1000 gecs contains the weirdest and wildest combinations of sounds I've heard this year.
A Quiet Farwell is an inventive and consistently stimulating collage of underground hip hop and various strands of abstract music.
Even after 25 years, Matmos is creating some of the most fun and inventive electronic music you'll hear in your life.
Among Tim Hecker's least direct efforts, Konoyo at its best is sonically and conceptually rich thanks to contributions from gagaku ensemble Tokyo Gakuso. Unfortunately, the sound-play is lacking on a few of the pieces.
Four Pieces for Mirai finds James Ferraro at the top of his MIDI composition game and leaves me on the edge of my seat for the albums it's teasing towards.
Age Of is abstract ear candy at its highest points, but is ultimately Oneohtrix Point Never's least realized album in some time. The vocal tracks in the front half are particularly an Achilles' heel.
In January, James Blake released the mellow, atmospheric single “If the Car Beside You Moves Ahead.” Now he has followed it up with “Don’t Miss It,” a collaboration with Mount Kimbie’s Dominic Maker. The tender ballad has a similarly glitchy aesthetic to its predecessor and features self-reflective lyrics over an instrumental that centers around piano and electronic drums. The vocals are pitch shifted and frenetic, but sound incredibly emotional nonetheless.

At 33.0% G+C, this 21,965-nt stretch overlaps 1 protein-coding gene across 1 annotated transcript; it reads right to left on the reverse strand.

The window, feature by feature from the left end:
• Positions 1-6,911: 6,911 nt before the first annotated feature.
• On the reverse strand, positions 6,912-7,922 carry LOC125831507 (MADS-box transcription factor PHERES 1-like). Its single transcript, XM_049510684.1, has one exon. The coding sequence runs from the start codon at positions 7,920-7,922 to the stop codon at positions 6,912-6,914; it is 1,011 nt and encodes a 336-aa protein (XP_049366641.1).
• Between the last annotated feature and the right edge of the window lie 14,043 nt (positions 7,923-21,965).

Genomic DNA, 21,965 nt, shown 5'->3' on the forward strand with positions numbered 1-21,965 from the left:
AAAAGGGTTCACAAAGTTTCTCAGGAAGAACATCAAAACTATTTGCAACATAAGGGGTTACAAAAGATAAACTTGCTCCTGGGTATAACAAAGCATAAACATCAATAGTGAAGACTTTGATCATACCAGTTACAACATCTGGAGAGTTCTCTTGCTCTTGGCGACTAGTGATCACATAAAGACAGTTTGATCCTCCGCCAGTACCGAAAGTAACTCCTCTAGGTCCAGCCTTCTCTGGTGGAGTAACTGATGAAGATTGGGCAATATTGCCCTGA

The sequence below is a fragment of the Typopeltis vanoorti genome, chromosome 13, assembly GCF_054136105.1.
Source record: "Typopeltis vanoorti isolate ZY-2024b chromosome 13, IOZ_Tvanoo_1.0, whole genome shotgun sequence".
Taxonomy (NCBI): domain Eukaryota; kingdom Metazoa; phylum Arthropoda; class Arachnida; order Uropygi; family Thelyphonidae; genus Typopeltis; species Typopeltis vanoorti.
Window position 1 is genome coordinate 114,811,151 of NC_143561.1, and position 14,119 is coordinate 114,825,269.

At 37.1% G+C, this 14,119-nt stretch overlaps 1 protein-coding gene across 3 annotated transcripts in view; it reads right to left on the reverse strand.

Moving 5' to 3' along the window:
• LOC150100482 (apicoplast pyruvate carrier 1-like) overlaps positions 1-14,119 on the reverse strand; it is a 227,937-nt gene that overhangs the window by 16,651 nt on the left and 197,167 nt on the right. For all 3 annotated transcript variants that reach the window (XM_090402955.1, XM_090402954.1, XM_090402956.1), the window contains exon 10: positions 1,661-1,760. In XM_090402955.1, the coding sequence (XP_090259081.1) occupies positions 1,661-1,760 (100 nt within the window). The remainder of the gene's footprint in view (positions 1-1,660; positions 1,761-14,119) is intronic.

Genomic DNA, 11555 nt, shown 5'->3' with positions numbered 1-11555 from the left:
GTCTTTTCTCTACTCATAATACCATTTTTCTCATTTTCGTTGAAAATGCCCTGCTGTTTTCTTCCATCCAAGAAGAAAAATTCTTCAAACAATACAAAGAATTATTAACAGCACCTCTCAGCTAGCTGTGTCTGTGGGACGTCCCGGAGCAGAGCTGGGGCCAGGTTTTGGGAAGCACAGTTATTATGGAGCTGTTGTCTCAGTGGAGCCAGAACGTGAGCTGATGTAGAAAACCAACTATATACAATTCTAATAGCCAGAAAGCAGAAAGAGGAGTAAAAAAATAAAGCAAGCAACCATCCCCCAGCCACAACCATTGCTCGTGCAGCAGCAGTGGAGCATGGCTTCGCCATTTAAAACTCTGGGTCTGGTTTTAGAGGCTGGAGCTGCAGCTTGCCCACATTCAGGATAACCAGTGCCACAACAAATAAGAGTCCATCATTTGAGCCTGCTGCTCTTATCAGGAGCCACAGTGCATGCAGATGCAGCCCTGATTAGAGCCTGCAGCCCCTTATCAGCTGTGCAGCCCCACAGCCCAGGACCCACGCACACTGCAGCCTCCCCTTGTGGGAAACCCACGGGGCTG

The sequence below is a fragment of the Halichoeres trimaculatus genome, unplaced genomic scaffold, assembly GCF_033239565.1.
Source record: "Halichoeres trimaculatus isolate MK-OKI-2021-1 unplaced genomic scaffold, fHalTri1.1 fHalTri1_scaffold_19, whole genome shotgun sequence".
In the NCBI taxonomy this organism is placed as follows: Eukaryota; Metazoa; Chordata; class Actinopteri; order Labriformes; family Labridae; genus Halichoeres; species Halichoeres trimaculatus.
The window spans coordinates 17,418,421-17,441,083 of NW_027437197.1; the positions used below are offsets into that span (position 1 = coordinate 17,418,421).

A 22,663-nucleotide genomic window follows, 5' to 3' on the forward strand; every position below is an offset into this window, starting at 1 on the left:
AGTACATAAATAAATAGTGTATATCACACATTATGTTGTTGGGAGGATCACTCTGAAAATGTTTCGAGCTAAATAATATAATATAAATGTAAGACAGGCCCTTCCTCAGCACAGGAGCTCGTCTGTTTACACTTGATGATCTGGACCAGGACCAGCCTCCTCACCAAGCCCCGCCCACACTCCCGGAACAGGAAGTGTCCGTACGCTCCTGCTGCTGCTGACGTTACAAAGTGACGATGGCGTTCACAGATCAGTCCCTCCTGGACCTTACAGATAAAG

In addition to his own singles, James Blake worked on “King's Dead” from the Black Panther OST and played piano on André 3000’s recent single “Look Ma No Hands.” Blake’s last album, The Colour in Anything, came out in 2016. He has not yet announced a follow-up.
Kero Kero Bonito is back with a new single called "Only Acting," which is being heralded as their first song to prominently feature rock instrumentation. The hook is power pop bliss, but there's a bit of a dark undercurrent to the whole thing, which I at first suspected came simply from the uncanny VHS quality of the music video. But of course that darkness eventually comes to the surface when the song (to steal a reference from the YouTube comment section) goes Doki Doki on our asses.
No word on a new album just yet, but I can already tell this'll be the one to convert Myke C-Town, mark my words. In the meantime, you can find Anthony's review of the band's debut LP Bonito Generation here.